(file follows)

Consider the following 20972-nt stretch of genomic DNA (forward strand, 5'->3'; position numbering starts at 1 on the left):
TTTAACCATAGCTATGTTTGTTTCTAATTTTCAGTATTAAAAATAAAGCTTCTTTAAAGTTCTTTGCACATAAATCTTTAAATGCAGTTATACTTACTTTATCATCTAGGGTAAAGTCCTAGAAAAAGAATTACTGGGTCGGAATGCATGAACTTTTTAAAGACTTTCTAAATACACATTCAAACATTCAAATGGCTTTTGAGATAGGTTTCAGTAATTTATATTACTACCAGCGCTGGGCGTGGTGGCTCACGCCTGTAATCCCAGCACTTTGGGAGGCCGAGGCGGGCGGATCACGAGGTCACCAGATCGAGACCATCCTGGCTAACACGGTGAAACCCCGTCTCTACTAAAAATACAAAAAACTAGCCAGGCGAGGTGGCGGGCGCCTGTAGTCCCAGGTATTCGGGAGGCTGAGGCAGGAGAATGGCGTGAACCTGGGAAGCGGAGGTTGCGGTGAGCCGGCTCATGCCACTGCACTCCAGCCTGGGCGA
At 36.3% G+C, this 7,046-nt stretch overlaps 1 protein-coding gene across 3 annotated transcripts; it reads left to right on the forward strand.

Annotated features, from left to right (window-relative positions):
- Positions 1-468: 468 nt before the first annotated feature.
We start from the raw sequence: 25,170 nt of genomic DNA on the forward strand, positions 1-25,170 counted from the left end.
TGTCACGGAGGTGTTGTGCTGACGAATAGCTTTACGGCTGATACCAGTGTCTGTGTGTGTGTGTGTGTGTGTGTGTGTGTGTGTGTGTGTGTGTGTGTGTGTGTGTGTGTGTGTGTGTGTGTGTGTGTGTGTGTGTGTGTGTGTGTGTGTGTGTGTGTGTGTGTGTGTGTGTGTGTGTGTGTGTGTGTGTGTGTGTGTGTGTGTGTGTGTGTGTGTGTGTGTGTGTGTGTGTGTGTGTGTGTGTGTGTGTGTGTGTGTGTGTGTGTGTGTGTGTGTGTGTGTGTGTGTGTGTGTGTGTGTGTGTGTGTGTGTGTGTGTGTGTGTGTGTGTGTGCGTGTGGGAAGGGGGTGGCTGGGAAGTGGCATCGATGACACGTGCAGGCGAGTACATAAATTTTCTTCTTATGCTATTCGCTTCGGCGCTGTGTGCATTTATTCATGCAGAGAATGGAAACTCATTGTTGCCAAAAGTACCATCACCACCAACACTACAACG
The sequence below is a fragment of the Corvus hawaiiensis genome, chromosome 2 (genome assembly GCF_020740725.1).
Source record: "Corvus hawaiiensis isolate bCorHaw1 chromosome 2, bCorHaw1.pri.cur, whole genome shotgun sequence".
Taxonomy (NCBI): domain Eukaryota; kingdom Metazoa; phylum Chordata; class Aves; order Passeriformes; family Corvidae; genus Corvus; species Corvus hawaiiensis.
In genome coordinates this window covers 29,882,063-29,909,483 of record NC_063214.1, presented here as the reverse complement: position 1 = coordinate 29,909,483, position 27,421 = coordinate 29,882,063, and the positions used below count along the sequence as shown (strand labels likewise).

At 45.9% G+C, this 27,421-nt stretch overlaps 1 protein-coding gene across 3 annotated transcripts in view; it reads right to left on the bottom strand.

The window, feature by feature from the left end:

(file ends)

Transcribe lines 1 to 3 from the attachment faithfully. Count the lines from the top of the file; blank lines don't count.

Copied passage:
Consider the following 20972-nt stretch of genomic DNA (forward strand, 5'->3'; position numbering starts at 1 on the left):
TTTAACCATAGCTATGTTTGTTTCTAATTTTCAGTATTAAAAATAAAGCTTCTTTAAAGTTCTTTGCACATAAATCTTTAAATGCAGTTATACTTACTTTATCATCTAGGGTAAAGTCCTAGAAAAAGAATTACTGGGTCGGAATGCATGAACTTTTTAAAGACTTTCTAAATACACATTCAAACATTCAAATGGCTTTTGAGATAGGTTTCAGTAATTTATATTACTACCAGCGCTGGGCGTGGTGGCTCACGCCTGTAATCCCAGCACTTTGGGAGGCCGAGGCGGGCGGATCACGAGGTCACCAGATCGAGACCATCCTGGCTAACACGGTGAAACCCCGTCTCTACTAAAAATACAAAAAACTAGCCAGGCGAGGTGGCGGGCGCCTGTAGTCCCAGGTATTCGGGAGGCTGAGGCAGGAGAATGGCGTGAACCTGGGAAGCGGAGGTTGCGGTGAGCCGGCTCATGCCACTGCACTCCAGCCTGGGCGA
At 36.3% G+C, this 7,046-nt stretch overlaps 1 protein-coding gene across 3 annotated transcripts; it reads left to right on the forward strand.